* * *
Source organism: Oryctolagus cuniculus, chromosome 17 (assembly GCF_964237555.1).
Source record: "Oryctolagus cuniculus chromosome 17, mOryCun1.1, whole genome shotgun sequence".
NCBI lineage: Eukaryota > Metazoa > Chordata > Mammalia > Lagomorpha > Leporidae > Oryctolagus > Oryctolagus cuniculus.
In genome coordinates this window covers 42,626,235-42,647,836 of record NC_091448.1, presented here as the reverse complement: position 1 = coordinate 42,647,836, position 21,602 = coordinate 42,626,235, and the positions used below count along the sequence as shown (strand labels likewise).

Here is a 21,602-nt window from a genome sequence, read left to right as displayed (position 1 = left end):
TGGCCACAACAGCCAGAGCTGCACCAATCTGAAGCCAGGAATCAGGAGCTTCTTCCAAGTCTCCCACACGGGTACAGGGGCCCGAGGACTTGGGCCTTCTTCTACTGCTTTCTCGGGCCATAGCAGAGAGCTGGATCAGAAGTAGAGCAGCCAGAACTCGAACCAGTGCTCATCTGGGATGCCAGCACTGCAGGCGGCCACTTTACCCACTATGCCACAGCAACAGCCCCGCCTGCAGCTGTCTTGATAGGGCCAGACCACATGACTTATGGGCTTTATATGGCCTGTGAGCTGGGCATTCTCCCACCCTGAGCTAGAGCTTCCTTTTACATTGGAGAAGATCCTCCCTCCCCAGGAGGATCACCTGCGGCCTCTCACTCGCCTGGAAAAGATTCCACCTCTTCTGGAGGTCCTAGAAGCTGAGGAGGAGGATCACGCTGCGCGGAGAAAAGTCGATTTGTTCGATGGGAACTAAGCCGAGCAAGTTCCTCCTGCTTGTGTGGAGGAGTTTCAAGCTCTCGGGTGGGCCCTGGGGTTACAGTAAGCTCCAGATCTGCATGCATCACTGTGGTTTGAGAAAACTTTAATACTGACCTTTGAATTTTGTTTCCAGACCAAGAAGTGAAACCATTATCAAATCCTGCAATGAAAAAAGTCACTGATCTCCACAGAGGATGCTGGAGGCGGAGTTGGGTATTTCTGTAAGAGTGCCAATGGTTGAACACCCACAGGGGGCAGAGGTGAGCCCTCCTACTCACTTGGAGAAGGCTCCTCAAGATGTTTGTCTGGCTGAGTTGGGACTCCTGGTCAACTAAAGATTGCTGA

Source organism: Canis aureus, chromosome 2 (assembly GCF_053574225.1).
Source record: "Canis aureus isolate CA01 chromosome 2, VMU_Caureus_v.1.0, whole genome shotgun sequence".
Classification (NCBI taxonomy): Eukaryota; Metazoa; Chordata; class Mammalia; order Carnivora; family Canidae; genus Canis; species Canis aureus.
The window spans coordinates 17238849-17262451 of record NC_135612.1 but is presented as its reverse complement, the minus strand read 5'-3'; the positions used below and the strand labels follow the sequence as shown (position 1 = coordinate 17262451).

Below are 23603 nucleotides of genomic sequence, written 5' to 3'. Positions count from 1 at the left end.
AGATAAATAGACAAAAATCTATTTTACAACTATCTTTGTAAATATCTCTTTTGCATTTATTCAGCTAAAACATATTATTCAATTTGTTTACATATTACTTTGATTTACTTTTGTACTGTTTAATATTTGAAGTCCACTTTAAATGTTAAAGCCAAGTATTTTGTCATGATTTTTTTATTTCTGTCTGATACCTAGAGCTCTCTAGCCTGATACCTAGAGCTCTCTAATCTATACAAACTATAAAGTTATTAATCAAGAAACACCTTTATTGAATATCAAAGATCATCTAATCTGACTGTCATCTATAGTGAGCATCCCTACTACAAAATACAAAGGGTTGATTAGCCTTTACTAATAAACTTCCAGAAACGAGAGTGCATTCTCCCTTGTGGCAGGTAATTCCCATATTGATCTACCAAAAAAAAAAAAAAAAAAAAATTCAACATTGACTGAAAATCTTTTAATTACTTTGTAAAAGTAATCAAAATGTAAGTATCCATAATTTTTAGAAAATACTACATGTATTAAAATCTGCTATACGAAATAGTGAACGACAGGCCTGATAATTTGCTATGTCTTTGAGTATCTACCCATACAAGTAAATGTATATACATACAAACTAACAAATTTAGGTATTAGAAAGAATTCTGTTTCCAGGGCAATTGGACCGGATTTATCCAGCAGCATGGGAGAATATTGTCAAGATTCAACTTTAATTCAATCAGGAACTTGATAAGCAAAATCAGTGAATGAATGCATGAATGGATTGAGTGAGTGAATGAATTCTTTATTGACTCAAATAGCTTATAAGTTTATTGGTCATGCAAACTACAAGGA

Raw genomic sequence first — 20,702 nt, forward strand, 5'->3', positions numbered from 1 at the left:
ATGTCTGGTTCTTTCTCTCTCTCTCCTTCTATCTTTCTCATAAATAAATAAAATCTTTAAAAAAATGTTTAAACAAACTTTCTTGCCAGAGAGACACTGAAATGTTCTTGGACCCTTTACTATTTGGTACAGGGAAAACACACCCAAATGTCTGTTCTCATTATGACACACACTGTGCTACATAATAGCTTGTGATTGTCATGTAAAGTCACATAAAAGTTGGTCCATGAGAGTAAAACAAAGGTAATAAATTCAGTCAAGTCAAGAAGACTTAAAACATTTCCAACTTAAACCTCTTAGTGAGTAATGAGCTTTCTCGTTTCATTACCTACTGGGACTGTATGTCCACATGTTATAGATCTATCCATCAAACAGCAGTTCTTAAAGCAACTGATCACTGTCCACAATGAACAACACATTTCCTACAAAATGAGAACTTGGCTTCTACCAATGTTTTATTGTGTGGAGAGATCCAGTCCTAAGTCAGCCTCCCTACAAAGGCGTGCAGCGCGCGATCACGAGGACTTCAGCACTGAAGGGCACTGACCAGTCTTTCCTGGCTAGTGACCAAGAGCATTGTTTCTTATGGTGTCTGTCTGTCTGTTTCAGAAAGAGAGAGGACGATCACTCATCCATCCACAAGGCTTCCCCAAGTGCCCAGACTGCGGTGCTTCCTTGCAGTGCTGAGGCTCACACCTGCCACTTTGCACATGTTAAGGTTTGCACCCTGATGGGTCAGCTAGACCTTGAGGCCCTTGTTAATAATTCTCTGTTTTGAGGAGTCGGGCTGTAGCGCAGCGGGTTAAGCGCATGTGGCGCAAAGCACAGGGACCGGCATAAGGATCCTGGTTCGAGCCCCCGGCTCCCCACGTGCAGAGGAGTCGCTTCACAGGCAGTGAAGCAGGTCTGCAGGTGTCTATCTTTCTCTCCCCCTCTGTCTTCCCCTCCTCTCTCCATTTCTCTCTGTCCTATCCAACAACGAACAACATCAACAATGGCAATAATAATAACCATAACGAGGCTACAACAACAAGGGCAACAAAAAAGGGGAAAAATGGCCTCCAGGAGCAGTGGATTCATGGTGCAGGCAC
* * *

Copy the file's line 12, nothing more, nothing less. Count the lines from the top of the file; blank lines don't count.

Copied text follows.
AGATAAATAGACAAAAATCTATTTTACAACTATCTTTGTAAATATCTCTTTTGCATTTATTCAGCTAAAACATATTATTCAATTTGTTTACATATTACTTTGATTTACTTTTGTACTGTTTAATATTTGAAGTCCACTTTAAATGTTAAAGCCAAGTATTTTGTCATGATTTTTTTATTTCTGTCTGATACCTAGAGCTCTCTAGCCTGATACCTAGAGCTCTCTAATCTATACAAACTATAAAGTTATTAATCAAGAAACACCTTTATTGAATATCAAAGATCATCTAATCTGACTGTCATCTATAGTGAGCATCCCTACTACAAAATACAAAGGGTTGATTAGCCTTTACTAATAAACTTCCAGAAACGAGAGTGCATTCTCCCTTGTGGCAGGTAATTCCCATATTGATCTACCAAAAAAAAAAAAAAAAAAAAATTCAACATTGACTGAAAATCTTTTAATTACTTTGTAAAAGTAATCAAAATGTAAGTATCCATAATTTTTAGAAAATACTACATGTATTAAAATCTGCTATACGAAATAGTGAACGACAGGCCTGATAATTTGCTATGTCTTTGAGTATCTACCCATACAAGTAAATGTATATACATACAAACTAACAAATTTAGGTATTAGAAAGAATTCTGTTTCCAGGGCAATTGGACCGGATTTATCCAGCAGCATGGGAGAATATTGTCAAGATTCAACTTTAATTCAATCAGGAACTTGATAAGCAAAATCAGTGAATGAATGCATGAATGGATTGAGTGAGTGAATGAATTCTTTATTGACTCAAATAGCTTATAAGTTTATTGGTCATGCAAACTACAAGGA